A number of remarks need to be made that temper the sharpness of this conclusion. Most importantly, our analysis has not taken into account preventive effects on cardiovascular and fracture risks and the associated cost savings (2), because the available data were insufficient for a quantitative extrapolation of future participation, effectiveness, damage, and costs. Second, although corrected for, results may have been influenced by some statistically significant baseline differences that we attribute to early dropout among healthier patients randomized to obtain usual care. Third, the used utility measures may be less appropriate for evaluation of the health of RA patients in clinical trials (36), because trials are usually powered for more sensitive primary outcome measures and patients continually adjust to their worsening health status (37). The few economic evaluations of physical therapy in somewhat similar patient groups either did not include utility measures (38–40) or also found insufficient improvement (41). Finally, the societal perspective ignores important financial considerations. For example, patients could be asked to contribute to the amount of what they would have to pay at a fitness center.
In economic evaluations, effectiveness is preferably estimated using utility measures because they aim to estimate the overall value of a treatment. A remarkable discrepancy revealed in our analysis is that significant and clinically important improvements on the effectiveness measures targeted by the intervention, like physical capacity and functional ability, did not translate into a significant improvement on the utility measures. There can be several explanations for this finding. First, utility measures may not be sensitive enough to detect true improvements in overall value or, equivalently, true improvements in overall value may be too small to be detected by available utility measures. This explanation does not invalidate their use in economic evaluations, provided that the utility measures include the relevant domains, as was the case in our study. Second, the value of the improvements on the targeted effectiveness measures may be countered by unexpected or unknown changes in other domains, which is suggested here by the significant difference in the VAS.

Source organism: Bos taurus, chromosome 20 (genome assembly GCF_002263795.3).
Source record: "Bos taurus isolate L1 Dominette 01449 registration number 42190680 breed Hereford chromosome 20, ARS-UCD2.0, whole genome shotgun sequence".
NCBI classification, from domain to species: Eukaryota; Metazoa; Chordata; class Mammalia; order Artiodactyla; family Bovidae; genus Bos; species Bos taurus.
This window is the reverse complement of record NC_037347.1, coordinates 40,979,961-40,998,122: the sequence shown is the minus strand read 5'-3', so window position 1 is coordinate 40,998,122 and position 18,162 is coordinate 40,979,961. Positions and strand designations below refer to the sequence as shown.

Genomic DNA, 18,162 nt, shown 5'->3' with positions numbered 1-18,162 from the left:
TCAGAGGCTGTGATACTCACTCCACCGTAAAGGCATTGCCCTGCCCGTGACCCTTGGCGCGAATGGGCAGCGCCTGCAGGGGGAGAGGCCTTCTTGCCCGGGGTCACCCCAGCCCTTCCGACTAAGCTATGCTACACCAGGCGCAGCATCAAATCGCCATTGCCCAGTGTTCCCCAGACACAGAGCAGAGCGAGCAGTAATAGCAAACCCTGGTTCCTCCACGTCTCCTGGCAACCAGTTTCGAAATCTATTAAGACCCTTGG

To compare the efficiency of different treatments in rheumatology, disease-specific outcome measures can be used. We analyzed the primary clinical endpoints of the study, both measuring functional ability. The HAQ is used extensively in rheumatology research, but has been reported to be insensitive to changes due to exercise therapy (7, 42). This was confirmed in the RAPIT study. Patients in the RAPIT group on average showed only a 0.01 improvement on a scale from 0 to 3, at the annual costs of €24,000 per HAQ point. The above-mentioned rule of thumb of €50,000 per QALY suggests that the estimated costs per HAQ point are unacceptably high.
The most sensitive measure in our study was the MACTAR: over the 2-year period, patients following the RAPIT program had an average MACTAR score that was 2.9 points better than for patients receiving usual care. Most of the difference in the MACTAR score was attributable to the items that assessed difficulty performing the individually selected impaired activities. Because the weighted MACTAR score, on average, assigns 3 points to these activities, the estimated 2.9 difference can be interpreted as that patients following the RAPIT program had 1 less relevant activity problem, at the annual cost of €630 per problem. Unfortunately, at this moment there are no data on what constitutes a clinically relevant MACTAR change, nor is there previous literature to decide whether the estimated costs per MACTAR point compare favorably with other interventions in rheumatology.
From the individual patient's perspective, costs need not play a role in the decision on whether or not to participate in exercise classes. During the study, most patients reported personal willingness to pay that was insufficient to cover the costs (on average €300 annually). Nevertheless after the study ended, 58% of the patients continued to follow exercise classes at their own costs for at least a year. If funding does not provide a problem, then there is no reason to discourage participation, provided qualified supervision is available to prevent injuries and to adjust the exercises to individual needs. Moreover, the reduction in costs for individual physical therapy could provide some scope for reimbursement.
From an individual patient perspective, there is much to be said for participating in long-term, high-intensity exercise classes. However, from a societal perspective and without taking possible preventive health effects into account, they provide insufficient improvement in the valuation of health to justify the additional costs.